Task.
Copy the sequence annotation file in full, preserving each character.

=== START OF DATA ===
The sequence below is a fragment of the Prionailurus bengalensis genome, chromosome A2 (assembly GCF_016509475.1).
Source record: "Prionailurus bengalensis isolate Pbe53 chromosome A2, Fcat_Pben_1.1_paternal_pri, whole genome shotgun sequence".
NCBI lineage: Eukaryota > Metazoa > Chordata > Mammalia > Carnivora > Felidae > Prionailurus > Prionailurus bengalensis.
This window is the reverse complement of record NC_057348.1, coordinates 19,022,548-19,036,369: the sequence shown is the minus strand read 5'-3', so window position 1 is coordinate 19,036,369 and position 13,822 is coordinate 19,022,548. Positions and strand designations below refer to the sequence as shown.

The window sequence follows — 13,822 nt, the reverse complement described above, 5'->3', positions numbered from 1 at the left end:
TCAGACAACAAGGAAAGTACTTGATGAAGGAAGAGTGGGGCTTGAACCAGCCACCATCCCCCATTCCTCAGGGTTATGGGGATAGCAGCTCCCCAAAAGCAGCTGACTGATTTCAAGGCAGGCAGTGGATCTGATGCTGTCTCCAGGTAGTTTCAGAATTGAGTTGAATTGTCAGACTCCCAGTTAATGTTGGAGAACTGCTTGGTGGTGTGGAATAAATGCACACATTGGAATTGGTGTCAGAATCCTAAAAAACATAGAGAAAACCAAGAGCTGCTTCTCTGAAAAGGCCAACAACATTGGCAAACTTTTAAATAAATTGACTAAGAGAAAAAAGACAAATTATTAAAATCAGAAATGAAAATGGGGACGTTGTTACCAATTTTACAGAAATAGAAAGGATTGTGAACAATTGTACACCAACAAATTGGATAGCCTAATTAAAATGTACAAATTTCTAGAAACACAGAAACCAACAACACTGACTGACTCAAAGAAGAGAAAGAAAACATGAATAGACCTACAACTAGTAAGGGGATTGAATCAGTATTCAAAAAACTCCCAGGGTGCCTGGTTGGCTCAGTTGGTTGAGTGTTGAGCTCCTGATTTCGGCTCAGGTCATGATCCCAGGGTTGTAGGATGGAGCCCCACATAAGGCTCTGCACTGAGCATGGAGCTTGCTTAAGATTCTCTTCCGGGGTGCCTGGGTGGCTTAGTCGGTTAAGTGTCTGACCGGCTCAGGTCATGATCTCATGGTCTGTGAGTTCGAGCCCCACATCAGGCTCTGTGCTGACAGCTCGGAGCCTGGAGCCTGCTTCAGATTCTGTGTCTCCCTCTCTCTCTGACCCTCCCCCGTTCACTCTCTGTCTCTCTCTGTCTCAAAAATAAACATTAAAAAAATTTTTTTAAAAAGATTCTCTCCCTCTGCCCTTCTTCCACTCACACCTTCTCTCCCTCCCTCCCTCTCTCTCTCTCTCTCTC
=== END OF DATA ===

The sequence below is a fragment of the Prionailurus bengalensis genome, chromosome A2 (assembly GCF_016509475.1).
Source record: "Prionailurus bengalensis isolate Pbe53 chromosome A2, Fcat_Pben_1.1_paternal_pri, whole genome shotgun sequence".
NCBI lineage: Eukaryota > Metazoa > Chordata > Mammalia > Carnivora > Felidae > Prionailurus > Prionailurus bengalensis.
This window is the reverse complement of record NC_057348.1, coordinates 19,022,548-19,036,369: the sequence shown is the minus strand read 5'-3', so window position 1 is coordinate 19,036,369 and position 13,822 is coordinate 19,022,548. Positions and strand designations below refer to the sequence as shown.

The window sequence follows — 13,822 nt, the reverse complement described above, 5'->3', positions numbered from 1 at the left end:
TCAGACAACAAGGAAAGTACTTGATGAAGGAAGAGTGGGGCTTGAACCAGCCACCATCCCCCATTCCTCAGGGTTATGGGGATAGCAGCTCCCCAAAAGCAGCTGACTGATTTCAAGGCAGGCAGTGGATCTGATGCTGTCTCCAGGTAGTTTCAGAATTGAGTTGAATTGTCAGACTCCCAGTTAATGTTGGAGAACTGCTTGGTGGTGTGGAATAAATGCACACATTGGAATTGGTGTCAGAATCCTAAAAAACATAGAGAAAACCAAGAGCTGCTTCTCTGAAAAGGCCAACAACATTGGCAAACTTTTAAATAAATTGACTAAGAGAAAAAAGACAAATTATTAAAATCAGAAATGAAAATGGGGACGTTGTTACCAATTTTACAGAAATAGAAAGGATTGTGAACAATTGTACACCAACAAATTGGATAGCCTAATTAAAATGTACAAATTTCTAGAAACACAGAAACCAACAACACTGACTGACTCAAAGAAGAGAAAGAAAACATGAATAGACCTACAACTAGTAAGGGGATTGAATCAGTATTCAAAAAACTCCCAGGGTGCCTGGTTGGCTCAGTTGGTTGAGTGTTGAGCTCCTGATTTCGGCTCAGGTCATGATCCCAGGGTTGTAGGATGGAGCCCCACATAAGGCTCTGCACTGAGCATGGAGCTTGCTTAAGATTCTCTTCCGGGGTGCCTGGGTGGCTTAGTCGGTTAAGTGTCTGACCGGCTCAGGTCATGATCTCATGGTCTGTGAGTTCGAGCCCCACATCAGGCTCTGTGCTGACAGCTCGGAGCCTGGAGCCTGCTTCAGATTCTGTGTCTCCCTCTCTCTCTGACCCTCCCCCGTTCACTCTCTGTCTCTCTCTGTCTCAAAAATAAACATTAAAAAAATTTTTTTAAAAAGATTCTCTCCCTCTGCCCTTCTTCCACTCACACCTTCTCTCCCTCCCTCCCTCTCTCTCTCTCTCTCTC